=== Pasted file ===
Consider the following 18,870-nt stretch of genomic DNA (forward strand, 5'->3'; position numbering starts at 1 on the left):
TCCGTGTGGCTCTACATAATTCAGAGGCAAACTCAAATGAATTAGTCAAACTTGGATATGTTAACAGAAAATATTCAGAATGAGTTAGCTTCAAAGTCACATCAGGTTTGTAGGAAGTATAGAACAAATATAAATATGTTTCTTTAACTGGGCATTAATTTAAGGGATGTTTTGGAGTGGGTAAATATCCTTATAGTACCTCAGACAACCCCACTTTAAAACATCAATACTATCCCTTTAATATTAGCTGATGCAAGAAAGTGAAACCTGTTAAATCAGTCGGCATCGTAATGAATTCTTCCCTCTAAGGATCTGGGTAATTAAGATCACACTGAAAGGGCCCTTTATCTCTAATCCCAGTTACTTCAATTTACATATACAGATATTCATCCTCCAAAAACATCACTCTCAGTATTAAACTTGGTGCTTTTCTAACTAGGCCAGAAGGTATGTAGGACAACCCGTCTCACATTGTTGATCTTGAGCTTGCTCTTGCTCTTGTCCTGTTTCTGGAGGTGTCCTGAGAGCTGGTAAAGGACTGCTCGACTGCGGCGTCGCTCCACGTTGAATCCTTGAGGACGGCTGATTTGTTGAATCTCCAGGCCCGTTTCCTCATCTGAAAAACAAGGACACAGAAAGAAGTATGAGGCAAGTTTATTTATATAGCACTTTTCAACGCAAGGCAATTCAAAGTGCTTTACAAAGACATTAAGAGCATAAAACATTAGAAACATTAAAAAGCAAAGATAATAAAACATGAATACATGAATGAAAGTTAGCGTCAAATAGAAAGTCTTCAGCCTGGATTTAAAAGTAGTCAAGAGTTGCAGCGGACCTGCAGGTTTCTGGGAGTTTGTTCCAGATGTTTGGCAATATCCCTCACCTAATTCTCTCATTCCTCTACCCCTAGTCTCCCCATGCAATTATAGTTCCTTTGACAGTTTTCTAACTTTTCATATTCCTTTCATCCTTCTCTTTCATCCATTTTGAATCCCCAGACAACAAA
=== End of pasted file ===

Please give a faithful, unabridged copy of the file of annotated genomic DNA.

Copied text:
Consider the following 18,870-nt stretch of genomic DNA (forward strand, 5'->3'; position numbering starts at 1 on the left):
TCCGTGTGGCTCTACATAATTCAGAGGCAAACTCAAATGAATTAGTCAAACTTGGATATGTTAACAGAAAATATTCAGAATGAGTTAGCTTCAAAGTCACATCAGGTTTGTAGGAAGTATAGAACAAATATAAATATGTTTCTTTAACTGGGCATTAATTTAAGGGATGTTTTGGAGTGGGTAAATATCCTTATAGTACCTCAGACAACCCCACTTTAAAACATCAATACTATCCCTTTAATATTAGCTGATGCAAGAAAGTGAAACCTGTTAAATCAGTCGGCATCGTAATGAATTCTTCCCTCTAAGGATCTGGGTAATTAAGATCACACTGAAAGGGCCCTTTATCTCTAATCCCAGTTACTTCAATTTACATATACAGATATTCATCCTCCAAAAACATCACTCTCAGTATTAAACTTGGTGCTTTTCTAACTAGGCCAGAAGGTATGTAGGACAACCCGTCTCACATTGTTGATCTTGAGCTTGCTCTTGCTCTTGTCCTGTTTCTGGAGGTGTCCTGAGAGCTGGTAAAGGACTGCTCGACTGCGGCGTCGCTCCACGTTGAATCCTTGAGGACGGCTGATTTGTTGAATCTCCAGGCCCGTTTCCTCATCTGAAAAACAAGGACACAGAAAGAAGTATGAGGCAAGTTTATTTATATAGCACTTTTCAACGCAAGGCAATTCAAAGTGCTTTACAAAGACATTAAGAGCATAAAACATTAGAAACATTAAAAAGCAAAGATAATAAAACATGAATACATGAATGAAAGTTAGCGTCAAATAGAAAGTCTTCAGCCTGGATTTAAAAGTAGTCAAGAGTTGCAGCGGACCTGCAGGTTTCTGGGAGTTTGTTCCAGATGTTTGGCAATATCCCTCACCTAATTCTCTCATTCCTCTACCCCTAGTCTCCCCATGCAATTATAGTTCCTTTGACAGTTTTCTAACTTTTCATATTCCTTTCATCCTTCTCTTTCATCCATTTTGAATCCCCAGACAACAAA